Marine Battery Basics & Marine Battery Chargers

The initial source of power in marine crafts is the battery, thus it is immensely important to keep it up to par. The related fuses, wiring, and circuit breakers and other components that help maintain and keep the battery running properly are also important to maintain. If not enough attention is paid to that previously mentioned components, the quality of work expected out of the boat will be much less than previously expected.

Batteries, not too many years ago, were only available as 6-volt and 12-volt batteries; with very few choices as to ampere rating, sizes, and specific applications, batteries were an uncomplicated tool. Today there is a large, confusing list of options available on the market. How to choose between a Group 24, Group 27, cranking battery or a deep-cycle? What amp has the best rating, and what do the ampere ratings mean?

Each boat engine available must have a specific marine battery chargers to ensure proper performance, whether stern drive, outboard, or onboard. Battery performance is not just for starting the engine. With all the electron aspects of engines (ignition, injectors, oil pumps, fuel pumps, trim pumps, and electric/hydraulic power steering) significant electric power is needed to operate everything. Totaling the engine’s basic requirements, boaters are often precariously close to (or below) the output of the alternator to the battery at low RPM. Add in basic marine electronics, and the boating experience just reached well beyond the system’s capability. Idling all day offshore as boaters drift or troll may cause the battery to slowly discharge, lowering its total available voltage well below what the engine demands to run properly. In some marine engines, a voltage reading of 10.5 minimum is necessary just to keep the engine up and running. While the battery may have enough energy to turn the engine over and start it, it may not enough firing energy to ignite and supply fuel throughout the electronic injectors.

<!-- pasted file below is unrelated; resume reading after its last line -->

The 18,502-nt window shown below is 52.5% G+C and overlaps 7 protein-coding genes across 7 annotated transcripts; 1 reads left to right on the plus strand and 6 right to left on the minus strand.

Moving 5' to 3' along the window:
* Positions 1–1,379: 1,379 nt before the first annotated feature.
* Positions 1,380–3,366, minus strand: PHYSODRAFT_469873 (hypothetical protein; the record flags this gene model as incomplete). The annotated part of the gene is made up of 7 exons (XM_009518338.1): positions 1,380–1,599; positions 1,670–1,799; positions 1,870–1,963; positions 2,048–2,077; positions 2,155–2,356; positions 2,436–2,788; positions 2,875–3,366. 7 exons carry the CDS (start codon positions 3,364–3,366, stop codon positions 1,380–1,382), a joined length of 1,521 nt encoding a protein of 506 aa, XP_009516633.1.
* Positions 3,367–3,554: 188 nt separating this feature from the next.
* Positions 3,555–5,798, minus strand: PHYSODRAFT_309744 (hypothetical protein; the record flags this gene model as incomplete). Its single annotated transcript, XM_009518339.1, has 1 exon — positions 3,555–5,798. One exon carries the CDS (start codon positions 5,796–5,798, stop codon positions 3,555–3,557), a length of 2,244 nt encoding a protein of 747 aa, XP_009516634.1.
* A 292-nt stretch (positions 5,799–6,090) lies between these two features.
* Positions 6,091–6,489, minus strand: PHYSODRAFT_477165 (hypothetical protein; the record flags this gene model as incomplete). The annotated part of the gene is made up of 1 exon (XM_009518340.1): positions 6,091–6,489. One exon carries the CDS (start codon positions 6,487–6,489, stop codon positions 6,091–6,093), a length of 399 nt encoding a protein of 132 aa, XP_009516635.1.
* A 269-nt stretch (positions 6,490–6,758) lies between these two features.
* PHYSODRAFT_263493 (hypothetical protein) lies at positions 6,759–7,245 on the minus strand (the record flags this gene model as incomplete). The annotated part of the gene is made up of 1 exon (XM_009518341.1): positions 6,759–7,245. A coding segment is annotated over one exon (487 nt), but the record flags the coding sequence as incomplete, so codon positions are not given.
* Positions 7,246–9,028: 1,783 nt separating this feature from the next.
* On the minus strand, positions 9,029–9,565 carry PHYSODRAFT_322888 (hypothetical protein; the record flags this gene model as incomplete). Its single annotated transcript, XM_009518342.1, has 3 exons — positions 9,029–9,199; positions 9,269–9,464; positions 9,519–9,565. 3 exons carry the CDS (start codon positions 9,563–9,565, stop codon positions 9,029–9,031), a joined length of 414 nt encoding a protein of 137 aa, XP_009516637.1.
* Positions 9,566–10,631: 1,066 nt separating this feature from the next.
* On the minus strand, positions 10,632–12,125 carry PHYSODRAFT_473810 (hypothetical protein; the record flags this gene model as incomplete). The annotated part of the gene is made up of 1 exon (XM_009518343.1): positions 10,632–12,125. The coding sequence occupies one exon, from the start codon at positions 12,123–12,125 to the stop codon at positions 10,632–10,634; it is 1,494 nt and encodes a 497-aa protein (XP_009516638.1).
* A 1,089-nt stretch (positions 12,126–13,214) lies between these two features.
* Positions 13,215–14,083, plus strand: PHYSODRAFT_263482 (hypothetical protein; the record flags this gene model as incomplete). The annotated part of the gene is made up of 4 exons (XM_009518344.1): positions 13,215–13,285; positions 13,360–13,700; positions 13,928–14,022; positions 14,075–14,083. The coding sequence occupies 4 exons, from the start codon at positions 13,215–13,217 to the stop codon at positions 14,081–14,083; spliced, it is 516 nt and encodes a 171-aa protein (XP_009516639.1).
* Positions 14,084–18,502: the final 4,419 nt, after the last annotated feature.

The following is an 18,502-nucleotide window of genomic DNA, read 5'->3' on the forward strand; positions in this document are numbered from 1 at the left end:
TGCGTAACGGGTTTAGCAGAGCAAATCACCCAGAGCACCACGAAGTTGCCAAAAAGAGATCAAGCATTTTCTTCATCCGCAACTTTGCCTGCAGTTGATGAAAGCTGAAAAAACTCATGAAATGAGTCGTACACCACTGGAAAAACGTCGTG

Charge ‘em
It’s widely understood that when buying a new or used boat, the generic batteries supplied may not be top-of-the-line. If they seem to do the job, not much thought is invested in them. In warm and tropical climates, daily heat is a major enemy of marine batteries, and can shorten their life considerably. In areas unlike Hawaii or Florida with winter seasons, boats are forced into storage (hibernation) for the winter; how the battery is cared for during that period is also critical to increasing life expectancy. It’s best to keep batteries on a regulated “trickle” charger to maintain charge while not in use, just like an unused car. A battery that is not charged (and kept charged) will harden in cold weather and a cracked case is likely to result.